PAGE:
On January 26, 2021, Julie Cluff, an Author, Life Coach and Certified Grief Recovery Specialist spoke to the members of the Magnolia Rotary Club about "Hope". Pictured above is Julie Cluff.
Julie introduced herself and spoke about how she became an Author, Life Coach and Certified Grief Recovery Specialist. It happened in 2007 when she was taking her 6 children on an all day drive to their grand mother's house and her car went off the road and rolled over several times before coming to a stop in the middle of the road. Unfortunately, her two youngest children died as a result of the accident – her daughter Carrie was 10 and her son David was 8.
After Julie recovered from the accident, she worked with a therapist to overcome her PTSD – caused by driving the car that rolled over and changed her family's lives forever. She fought every day to get up in the morning and try to make sense of her new reality. One of the first things she learned was not to judge or let anything anyone said affect her which helped her move forward in relationships.
On her 3rd anniversary of the accident almost to the day, Julie told everyone that things changed. She started to feel more like she could cope. Her therapist proclaimed her DONE. However, she did not feel done. Yes, she was better but she didn’t know where to start to truly rebuild her life. She realized that she had already experienced the worst thing that could happen, which created a weird mix of fear and courage inside her. As a result, she began building new experiences and creating a new identity. It was a relief to her when her friends and family could finally perceive her as having moved beyond the tragedy.
In 2012, Julie said she had a profound experience that sent her on a search for even more answers and she determined that she was being directed to help others who had experienced an overwhelming loss in their lives. As a result, she worked to get to the place where she is today, helping others overcome their grief through coaching. It was because she finally understood that therapy looks back to work on diagnosed mental issues whereas coaching looks forward to inspire and create a life of goals and dreams.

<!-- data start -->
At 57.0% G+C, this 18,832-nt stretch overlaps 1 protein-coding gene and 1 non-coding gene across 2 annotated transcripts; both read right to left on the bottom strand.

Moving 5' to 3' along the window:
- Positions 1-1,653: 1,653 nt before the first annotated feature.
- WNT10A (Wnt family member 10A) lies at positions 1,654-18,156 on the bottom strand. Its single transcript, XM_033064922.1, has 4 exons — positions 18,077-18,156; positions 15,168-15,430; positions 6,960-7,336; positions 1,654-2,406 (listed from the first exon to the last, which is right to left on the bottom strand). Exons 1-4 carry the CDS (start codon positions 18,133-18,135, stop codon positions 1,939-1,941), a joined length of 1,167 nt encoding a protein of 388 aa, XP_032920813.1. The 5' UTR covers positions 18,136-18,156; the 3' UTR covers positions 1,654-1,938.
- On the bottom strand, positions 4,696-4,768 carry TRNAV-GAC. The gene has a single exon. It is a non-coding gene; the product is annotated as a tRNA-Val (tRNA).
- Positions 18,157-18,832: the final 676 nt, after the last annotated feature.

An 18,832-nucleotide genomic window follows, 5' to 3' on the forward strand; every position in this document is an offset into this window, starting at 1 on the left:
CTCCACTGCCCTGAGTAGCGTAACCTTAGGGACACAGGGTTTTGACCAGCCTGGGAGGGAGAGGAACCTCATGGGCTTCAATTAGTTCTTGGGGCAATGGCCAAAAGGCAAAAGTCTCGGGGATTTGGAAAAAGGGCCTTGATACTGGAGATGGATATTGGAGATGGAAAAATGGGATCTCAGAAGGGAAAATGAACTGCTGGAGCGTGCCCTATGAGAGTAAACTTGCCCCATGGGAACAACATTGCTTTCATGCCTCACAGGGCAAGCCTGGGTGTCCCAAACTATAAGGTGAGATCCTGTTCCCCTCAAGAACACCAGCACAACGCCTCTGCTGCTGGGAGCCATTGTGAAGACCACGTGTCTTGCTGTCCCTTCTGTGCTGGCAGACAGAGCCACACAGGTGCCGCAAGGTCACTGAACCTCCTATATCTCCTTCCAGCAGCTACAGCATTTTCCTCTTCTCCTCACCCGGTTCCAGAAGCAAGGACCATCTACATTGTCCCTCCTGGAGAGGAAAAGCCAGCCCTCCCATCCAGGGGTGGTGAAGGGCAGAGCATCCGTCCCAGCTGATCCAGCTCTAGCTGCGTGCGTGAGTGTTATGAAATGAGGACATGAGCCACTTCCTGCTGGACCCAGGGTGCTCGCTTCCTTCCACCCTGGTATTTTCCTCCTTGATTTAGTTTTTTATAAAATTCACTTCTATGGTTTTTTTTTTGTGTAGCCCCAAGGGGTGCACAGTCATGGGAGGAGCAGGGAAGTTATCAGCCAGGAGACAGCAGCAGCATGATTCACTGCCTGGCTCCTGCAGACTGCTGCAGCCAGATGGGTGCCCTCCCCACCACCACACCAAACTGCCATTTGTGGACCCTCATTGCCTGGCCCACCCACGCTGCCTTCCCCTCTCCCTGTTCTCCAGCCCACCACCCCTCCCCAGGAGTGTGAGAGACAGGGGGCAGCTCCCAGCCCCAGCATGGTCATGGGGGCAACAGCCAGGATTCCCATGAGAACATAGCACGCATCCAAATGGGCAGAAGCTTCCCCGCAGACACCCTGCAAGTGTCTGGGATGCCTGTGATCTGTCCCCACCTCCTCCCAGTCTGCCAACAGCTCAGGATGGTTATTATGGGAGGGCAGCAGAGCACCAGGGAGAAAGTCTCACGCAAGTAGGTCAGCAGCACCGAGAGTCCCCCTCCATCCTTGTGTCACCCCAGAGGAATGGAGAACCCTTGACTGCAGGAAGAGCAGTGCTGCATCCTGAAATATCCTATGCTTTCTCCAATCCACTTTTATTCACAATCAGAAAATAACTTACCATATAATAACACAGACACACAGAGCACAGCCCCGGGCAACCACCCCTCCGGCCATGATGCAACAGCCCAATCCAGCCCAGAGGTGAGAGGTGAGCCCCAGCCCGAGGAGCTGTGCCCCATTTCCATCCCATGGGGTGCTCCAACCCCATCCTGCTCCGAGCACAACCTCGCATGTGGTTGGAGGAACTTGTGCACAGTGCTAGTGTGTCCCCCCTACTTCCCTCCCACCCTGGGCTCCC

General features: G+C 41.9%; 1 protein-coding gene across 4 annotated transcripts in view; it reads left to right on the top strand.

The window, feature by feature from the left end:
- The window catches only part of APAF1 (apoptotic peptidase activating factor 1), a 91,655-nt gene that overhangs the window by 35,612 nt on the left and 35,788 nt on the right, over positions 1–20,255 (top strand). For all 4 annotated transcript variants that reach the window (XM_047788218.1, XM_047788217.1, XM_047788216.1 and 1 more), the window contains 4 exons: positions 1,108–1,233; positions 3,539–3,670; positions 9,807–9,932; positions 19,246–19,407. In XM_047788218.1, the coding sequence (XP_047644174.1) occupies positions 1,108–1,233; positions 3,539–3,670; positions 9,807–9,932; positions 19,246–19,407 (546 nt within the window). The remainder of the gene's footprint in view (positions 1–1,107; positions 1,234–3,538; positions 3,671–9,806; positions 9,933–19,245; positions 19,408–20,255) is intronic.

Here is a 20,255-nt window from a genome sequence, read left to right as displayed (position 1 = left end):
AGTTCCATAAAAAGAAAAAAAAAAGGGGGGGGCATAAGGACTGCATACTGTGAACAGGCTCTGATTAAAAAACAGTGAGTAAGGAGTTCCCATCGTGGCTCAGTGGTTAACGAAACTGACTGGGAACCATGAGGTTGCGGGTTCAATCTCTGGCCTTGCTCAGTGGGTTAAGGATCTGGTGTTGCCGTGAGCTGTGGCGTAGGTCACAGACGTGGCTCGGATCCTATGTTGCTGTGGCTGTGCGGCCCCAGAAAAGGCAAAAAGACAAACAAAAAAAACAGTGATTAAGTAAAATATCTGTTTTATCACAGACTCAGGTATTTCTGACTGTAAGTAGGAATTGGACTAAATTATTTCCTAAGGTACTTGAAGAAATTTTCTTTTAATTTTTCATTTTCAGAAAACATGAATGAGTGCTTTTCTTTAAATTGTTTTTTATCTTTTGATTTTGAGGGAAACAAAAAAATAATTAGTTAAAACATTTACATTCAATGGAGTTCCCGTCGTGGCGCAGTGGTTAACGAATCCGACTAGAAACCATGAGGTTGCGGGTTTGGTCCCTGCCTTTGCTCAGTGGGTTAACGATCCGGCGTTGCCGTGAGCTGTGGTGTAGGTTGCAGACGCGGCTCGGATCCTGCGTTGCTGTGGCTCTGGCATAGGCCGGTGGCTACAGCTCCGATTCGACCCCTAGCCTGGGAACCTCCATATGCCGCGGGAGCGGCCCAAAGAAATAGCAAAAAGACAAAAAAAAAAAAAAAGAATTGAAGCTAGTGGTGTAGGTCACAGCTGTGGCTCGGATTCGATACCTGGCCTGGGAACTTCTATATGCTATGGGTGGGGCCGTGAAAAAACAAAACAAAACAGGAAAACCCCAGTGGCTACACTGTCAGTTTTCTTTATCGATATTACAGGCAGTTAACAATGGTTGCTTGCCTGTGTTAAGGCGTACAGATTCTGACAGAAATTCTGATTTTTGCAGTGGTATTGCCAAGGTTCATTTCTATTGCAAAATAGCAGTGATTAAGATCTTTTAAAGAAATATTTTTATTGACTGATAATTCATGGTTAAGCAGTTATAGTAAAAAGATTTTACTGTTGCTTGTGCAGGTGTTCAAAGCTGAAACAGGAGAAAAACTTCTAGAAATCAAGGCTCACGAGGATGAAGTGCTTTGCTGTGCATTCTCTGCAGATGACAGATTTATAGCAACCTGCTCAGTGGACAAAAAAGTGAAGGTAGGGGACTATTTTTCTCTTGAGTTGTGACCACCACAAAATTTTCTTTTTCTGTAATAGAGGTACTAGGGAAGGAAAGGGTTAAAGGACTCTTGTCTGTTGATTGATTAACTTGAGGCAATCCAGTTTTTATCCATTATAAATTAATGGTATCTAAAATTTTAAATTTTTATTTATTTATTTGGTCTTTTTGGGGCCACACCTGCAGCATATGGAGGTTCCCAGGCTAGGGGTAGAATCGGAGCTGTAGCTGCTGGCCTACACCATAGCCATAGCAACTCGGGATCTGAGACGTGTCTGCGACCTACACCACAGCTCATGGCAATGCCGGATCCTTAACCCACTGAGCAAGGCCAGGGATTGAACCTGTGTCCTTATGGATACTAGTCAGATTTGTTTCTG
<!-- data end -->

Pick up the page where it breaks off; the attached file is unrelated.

Julie then provided everyone with the 1828 Webster Dictionary's definition of "Hope": Confidence in a future event; the highest degree of well-founded expectation of good. Julie then showed several examples of hope:
1. The teacher and the student:
  • A teacher asked her students to draw a picture of "Hope".
  • The teacher showed a picture of a hand drawn by one of the students.
  • The teacher then asked the students to describe what the picture was about.
  • The students gave examples of a policeman or fireman helping them.
  • After class the teacher asked the student who drew the hand what it meant to them.
  • The student said the hand represented the teacher who was always there to help the student.
2. The "Stranglers" versus the "Wranglers":
  • At a college, there were two writing clubs that were formed for the purpose of helping each other become better writers.
  • The men's club was called the "Stranglers" and the women's club was called the "Wranglers".
  • The Stranglers members were very harsh on each other so as to provide accurate feedback so as to help each other become better writers.
  • The Wranglers members were very encouraging of each other so as to help each other become better writers.
  • After several years of the clubs being formed, the dean of the college decided to see how each club was doing.
  • None of the "Stranglers" had amounted to anything as no books were published.
  • The Wranglers were doing really well as several of its members had become well know authors.
3. The story about Hunter
  • Hunter was a young 9 year old son of a policeman.
  • One day while his mother was away and his father was taking a shower, Hunter went into their backyard.
  • In the backyard, there was a police dog which the father had brought home.
  • When Hunter went into the back yard, he somehow triggered the police dog who attacked him.
  • Hunter's left leg was so mangled, that the doctors were unable to save it. It was removed just below his knee.
  • Hunter like to swim and he asked the school coach if he could join the team. The coach, told Hunter to show him how well he could swim.
  • The coach decided that Hunter could swim better than some of the other boys already on the team so he allowed him to join the school swim team.
  • Because Hunters prosthetic foot could not get wet so he has to crawl to the edge of the pool but that did not stop him from competing.

Julie than provided the definition of a hero:

  • A hero is an ordinary individual who finds the strength to persevere and endure in spite of overwhelming obstacles.
Julie then told everyone that to be a hero in your life and the life of others as you share "True Hope", we need to do the following:
  • Create a clear vision of the desired outcome
  • Feed that vision with true hope.
  • Focus on what you can and cannot do.
Julie has also written a book called "Miracles in the Darkness" and she will send a signed copy to anyone for just $17.00. Her contact information is below:
A photo of those in attendance can be seen below: